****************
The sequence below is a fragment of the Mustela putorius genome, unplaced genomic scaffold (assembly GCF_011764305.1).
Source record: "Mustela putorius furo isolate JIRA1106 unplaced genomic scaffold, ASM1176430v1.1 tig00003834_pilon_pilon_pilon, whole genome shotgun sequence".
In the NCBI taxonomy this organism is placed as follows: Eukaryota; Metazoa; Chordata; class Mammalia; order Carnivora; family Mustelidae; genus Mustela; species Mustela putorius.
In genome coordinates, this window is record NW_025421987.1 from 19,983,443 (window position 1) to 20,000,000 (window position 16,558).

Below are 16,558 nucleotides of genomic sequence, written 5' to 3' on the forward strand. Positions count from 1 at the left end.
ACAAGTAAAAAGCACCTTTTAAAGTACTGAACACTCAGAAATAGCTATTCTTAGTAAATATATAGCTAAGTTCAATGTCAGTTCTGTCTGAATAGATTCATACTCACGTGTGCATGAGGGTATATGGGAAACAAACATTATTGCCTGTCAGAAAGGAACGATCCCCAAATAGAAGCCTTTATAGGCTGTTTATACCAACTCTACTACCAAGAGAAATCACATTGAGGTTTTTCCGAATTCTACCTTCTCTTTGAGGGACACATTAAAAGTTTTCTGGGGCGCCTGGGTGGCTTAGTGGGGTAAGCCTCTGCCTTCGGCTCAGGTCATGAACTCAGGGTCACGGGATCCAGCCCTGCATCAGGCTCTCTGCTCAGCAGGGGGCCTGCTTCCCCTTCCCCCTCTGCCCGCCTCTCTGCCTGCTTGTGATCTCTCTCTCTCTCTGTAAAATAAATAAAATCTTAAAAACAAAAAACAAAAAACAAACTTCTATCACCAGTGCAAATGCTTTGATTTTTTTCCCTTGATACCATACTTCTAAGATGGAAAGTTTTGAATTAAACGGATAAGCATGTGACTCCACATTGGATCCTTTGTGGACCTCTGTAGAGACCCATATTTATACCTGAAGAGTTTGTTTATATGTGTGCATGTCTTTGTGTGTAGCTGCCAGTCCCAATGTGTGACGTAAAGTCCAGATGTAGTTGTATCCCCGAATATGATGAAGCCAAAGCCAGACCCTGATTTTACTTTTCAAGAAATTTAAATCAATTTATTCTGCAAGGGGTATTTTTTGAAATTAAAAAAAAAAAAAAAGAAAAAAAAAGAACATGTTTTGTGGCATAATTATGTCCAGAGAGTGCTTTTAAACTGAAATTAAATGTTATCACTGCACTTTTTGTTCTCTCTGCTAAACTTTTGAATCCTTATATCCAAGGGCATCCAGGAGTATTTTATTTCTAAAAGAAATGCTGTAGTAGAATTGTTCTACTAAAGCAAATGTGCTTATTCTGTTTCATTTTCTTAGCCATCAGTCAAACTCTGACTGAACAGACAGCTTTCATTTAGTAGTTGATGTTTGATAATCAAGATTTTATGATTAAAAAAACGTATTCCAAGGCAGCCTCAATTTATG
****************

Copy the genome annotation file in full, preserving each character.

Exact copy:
The sequence below is a fragment of the Mustela putorius genome, unplaced genomic scaffold (assembly GCF_011764305.1).
Source record: "Mustela putorius furo isolate JIRA1106 unplaced genomic scaffold, ASM1176430v1.1 tig00003834_pilon_pilon_pilon, whole genome shotgun sequence".
In the NCBI taxonomy this organism is placed as follows: Eukaryota; Metazoa; Chordata; class Mammalia; order Carnivora; family Mustelidae; genus Mustela; species Mustela putorius.
In genome coordinates, this window is record NW_025421987.1 from 19,983,443 (window position 1) to 20,000,000 (window position 16,558).

Below are 16,558 nucleotides of genomic sequence, written 5' to 3' on the forward strand. Positions count from 1 at the left end.
ACAAGTAAAAAGCACCTTTTAAAGTACTGAACACTCAGAAATAGCTATTCTTAGTAAATATATAGCTAAGTTCAATGTCAGTTCTGTCTGAATAGATTCATACTCACGTGTGCATGAGGGTATATGGGAAACAAACATTATTGCCTGTCAGAAAGGAACGATCCCCAAATAGAAGCCTTTATAGGCTGTTTATACCAACTCTACTACCAAGAGAAATCACATTGAGGTTTTTCCGAATTCTACCTTCTCTTTGAGGGACACATTAAAAGTTTTCTGGGGCGCCTGGGTGGCTTAGTGGGGTAAGCCTCTGCCTTCGGCTCAGGTCATGAACTCAGGGTCACGGGATCCAGCCCTGCATCAGGCTCTCTGCTCAGCAGGGGGCCTGCTTCCCCTTCCCCCTCTGCCCGCCTCTCTGCCTGCTTGTGATCTCTCTCTCTCTCTGTAAAATAAATAAAATCTTAAAAACAAAAAACAAAAAACAAACTTCTATCACCAGTGCAAATGCTTTGATTTTTTTCCCTTGATACCATACTTCTAAGATGGAAAGTTTTGAATTAAACGGATAAGCATGTGACTCCACATTGGATCCTTTGTGGACCTCTGTAGAGACCCATATTTATACCTGAAGAGTTTGTTTATATGTGTGCATGTCTTTGTGTGTAGCTGCCAGTCCCAATGTGTGACGTAAAGTCCAGATGTAGTTGTATCCCCGAATATGATGAAGCCAAAGCCAGACCCTGATTTTACTTTTCAAGAAATTTAAATCAATTTATTCTGCAAGGGGTATTTTTTGAAATTAAAAAAAAAAAAAAAGAAAAAAAAAGAACATGTTTTGTGGCATAATTATGTCCAGAGAGTGCTTTTAAACTGAAATTAAATGTTATCACTGCACTTTTTGTTCTCTCTGCTAAACTTTTGAATCCTTATATCCAAGGGCATCCAGGAGTATTTTATTTCTAAAAGAAATGCTGTAGTAGAATTGTTCTACTAAAGCAAATGTGCTTATTCTGTTTCATTTTCTTAGCCATCAGTCAAACTCTGACTGAACAGACAGCTTTCATTTAGTAGTTGATGTTTGATAATCAAGATTTTATGATTAAAAAAACGTATTCCAAGGCAGCCTCAATTTATG